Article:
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Paul raiseth Eutychus to life, from Figures de la Bible, 1728.
Not to be confused with Eutychius or the early Christian theologian Eutyches.

Eutychus was a young man (or a youth) of Troas tended to by St. Paul. Eutychus fell asleep due to the long nature of the discourse Paul was giving and fell from a windowsill out of the three storey building.[1] Paul then embraced him, insisting that he was not dead, and they carried him back upstairs alive; those gathered then had a meal and a long talk which lasted until dawn. This is related in the New Testament book of the Acts of the Apostles 20:7-12.

Though some (e.g. William Barclay, F. F. Bruce), do not believe that Eutychus died, Wayne Jackson observes the following facts: 1) the author Luke, a physician (Col. 4:14), plainly states that Eutychus was "taken up dead" (Greek: ἤρθη νεκρός, erthe nekros); 2) after Paul embraces Eutychus, he says, "Trouble not yourselves, for his life is in him" (Greek: ἡ γὰρ ψυχὴ αὐτοῦ ἐν αὐτῷ ἐστιν, he gar psuche autou en auto estin), not "still in him" as the Weymouth translation erroneously interprets; 3) Eutychus was then "brought alive" by which the others were "not a little comforted," which words would make no sense if Eutychus had not died; and 4) Luke was fully capable of describing someone as only being "supposedly dead" (Greek: νομισαντες αυτον τεθναναι), as he did of Paul in Acts 14:19, but he did not do so here.[2]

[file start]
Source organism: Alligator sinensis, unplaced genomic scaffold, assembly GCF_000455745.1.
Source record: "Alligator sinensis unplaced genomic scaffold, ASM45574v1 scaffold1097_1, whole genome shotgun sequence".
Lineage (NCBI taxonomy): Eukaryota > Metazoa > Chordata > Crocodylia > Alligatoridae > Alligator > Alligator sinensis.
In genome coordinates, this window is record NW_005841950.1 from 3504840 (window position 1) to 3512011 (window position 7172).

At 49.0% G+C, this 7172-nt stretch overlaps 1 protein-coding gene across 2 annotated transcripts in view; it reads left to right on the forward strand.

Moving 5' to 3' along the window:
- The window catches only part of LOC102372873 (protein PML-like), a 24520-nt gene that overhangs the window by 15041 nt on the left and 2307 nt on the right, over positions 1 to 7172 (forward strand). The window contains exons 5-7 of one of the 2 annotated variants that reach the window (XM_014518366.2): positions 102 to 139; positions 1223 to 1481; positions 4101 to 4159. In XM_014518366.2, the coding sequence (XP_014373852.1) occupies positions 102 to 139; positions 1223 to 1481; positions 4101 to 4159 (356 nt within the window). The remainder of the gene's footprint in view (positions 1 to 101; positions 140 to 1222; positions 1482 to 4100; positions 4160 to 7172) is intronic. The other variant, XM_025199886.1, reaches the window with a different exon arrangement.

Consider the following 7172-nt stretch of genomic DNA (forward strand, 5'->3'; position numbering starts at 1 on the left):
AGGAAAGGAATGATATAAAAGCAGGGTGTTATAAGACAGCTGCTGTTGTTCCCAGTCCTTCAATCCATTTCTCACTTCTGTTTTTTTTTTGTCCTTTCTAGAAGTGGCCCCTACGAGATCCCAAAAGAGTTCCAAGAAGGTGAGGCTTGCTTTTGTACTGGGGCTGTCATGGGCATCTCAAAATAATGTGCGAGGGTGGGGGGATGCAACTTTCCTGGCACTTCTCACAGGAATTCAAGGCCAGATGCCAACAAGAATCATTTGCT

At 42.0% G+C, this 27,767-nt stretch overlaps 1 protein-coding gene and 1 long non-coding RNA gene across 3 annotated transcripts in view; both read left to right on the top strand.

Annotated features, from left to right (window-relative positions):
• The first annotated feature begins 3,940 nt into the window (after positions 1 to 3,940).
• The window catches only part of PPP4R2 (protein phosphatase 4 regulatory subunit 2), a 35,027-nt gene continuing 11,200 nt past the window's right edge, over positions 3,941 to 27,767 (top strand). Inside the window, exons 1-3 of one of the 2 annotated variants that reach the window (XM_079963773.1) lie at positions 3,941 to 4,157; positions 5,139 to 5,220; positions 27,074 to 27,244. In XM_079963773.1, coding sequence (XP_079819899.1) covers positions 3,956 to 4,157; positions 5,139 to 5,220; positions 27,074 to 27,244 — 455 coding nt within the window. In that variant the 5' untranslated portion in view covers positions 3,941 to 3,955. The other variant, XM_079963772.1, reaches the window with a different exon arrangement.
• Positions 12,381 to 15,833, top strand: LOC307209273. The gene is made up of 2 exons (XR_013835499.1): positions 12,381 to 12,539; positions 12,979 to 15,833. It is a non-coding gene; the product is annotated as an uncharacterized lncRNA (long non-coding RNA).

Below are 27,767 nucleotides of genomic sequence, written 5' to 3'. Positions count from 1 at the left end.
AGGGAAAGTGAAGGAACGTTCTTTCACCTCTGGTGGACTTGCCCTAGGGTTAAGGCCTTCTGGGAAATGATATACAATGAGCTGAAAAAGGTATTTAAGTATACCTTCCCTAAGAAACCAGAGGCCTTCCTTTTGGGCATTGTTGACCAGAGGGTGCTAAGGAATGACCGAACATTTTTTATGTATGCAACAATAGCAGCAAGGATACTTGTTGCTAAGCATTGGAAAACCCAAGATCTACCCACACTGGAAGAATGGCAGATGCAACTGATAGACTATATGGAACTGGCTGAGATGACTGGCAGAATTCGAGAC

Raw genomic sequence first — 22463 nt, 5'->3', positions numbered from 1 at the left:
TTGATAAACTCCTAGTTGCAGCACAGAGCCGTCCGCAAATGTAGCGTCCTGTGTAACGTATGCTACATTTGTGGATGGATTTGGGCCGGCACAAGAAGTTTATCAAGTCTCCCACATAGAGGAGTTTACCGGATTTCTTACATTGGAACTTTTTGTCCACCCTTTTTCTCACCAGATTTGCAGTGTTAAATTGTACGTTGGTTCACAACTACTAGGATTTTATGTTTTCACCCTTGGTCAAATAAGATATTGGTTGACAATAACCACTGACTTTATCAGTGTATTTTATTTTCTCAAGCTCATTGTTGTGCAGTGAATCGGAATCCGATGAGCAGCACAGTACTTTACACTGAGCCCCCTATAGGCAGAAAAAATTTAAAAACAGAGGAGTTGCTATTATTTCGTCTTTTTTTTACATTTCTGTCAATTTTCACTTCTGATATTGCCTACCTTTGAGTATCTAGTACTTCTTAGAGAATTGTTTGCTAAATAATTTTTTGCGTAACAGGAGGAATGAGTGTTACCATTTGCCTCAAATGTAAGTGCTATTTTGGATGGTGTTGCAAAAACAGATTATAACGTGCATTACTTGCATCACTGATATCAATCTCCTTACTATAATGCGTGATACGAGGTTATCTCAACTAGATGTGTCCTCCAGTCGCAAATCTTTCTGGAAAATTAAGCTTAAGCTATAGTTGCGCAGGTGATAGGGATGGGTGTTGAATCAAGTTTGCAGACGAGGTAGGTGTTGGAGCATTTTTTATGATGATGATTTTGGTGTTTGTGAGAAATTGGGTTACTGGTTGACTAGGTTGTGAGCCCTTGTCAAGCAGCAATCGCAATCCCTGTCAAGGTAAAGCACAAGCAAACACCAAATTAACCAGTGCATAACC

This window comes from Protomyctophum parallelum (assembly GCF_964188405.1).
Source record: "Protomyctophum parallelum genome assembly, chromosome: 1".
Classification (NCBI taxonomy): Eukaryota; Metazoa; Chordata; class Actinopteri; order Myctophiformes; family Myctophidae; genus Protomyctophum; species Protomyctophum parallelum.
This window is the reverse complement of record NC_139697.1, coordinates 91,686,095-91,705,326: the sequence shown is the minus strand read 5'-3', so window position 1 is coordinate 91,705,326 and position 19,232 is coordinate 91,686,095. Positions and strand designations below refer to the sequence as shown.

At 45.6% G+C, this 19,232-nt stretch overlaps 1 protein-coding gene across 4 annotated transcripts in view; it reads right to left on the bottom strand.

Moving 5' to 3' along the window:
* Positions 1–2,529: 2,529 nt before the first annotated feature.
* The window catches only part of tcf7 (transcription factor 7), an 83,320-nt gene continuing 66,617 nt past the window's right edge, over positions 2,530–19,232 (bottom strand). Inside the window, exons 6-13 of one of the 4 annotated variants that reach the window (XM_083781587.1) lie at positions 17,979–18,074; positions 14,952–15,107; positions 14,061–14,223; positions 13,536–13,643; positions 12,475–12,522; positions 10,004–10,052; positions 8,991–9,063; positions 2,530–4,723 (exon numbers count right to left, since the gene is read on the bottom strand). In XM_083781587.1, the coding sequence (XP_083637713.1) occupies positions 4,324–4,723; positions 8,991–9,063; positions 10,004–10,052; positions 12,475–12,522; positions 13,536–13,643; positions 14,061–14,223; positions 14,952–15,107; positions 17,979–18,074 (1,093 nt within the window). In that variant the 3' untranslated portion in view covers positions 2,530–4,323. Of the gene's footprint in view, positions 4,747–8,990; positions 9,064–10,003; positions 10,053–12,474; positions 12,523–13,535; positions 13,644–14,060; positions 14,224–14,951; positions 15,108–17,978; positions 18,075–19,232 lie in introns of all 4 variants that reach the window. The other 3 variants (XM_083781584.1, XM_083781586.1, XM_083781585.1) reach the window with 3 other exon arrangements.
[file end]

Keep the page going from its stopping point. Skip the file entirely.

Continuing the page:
The name Eutychus means "fortunate".


The writer Jonathan Swift, who was Dean of St. Patrick's Cathedral in Dublin, used this incident in a sermon 'On Sleeping in Church' to challenge what he called 'the great neglect of preaching now among us', whereby preachers 'may exceed St. Paul in the art of setting men to sleep, [but] do extremely fall short of him in the working of miracles'.[3]

Following the "source critic" theory of the historical-critical method of higher criticism, Dennis MacDonald, writing for the Institute for Higher Critical Studies, rejects the historical veracity of Luke's written accounts as described in his Gospel (Luke 1:1-4). McDonald postulates that the Eutychus account might have come from the pseudepigraphal The Acts of Paul, or - more likely in his view - it is a retelling of the story of Elpenor from Homer's Odyssey. He also notes the account's resemblance to numerous other stories from Greco-Roman mythology, such as Misenus, Palinurus, and Thespesius.[4]


Further reading[edit]

  • Barclay, William (1955), The Acts of the Apostles (Philadelphia: Westminster Press).
  • Bock, Darrell L. (2007), "Acts: Baker Exegetical Commentary on the New Testament" (Ada, Michigan: Baker Publishing Group)
  • Bruce, F.F. (1977), Paul: Apostle of the Heart Set Free (Grand Rapids: Eerdmans).
  • Oster, Richard (1979), The Acts of the Apostles, Part II (Austin, Texas: Sweet Publishing Company).

External links[edit]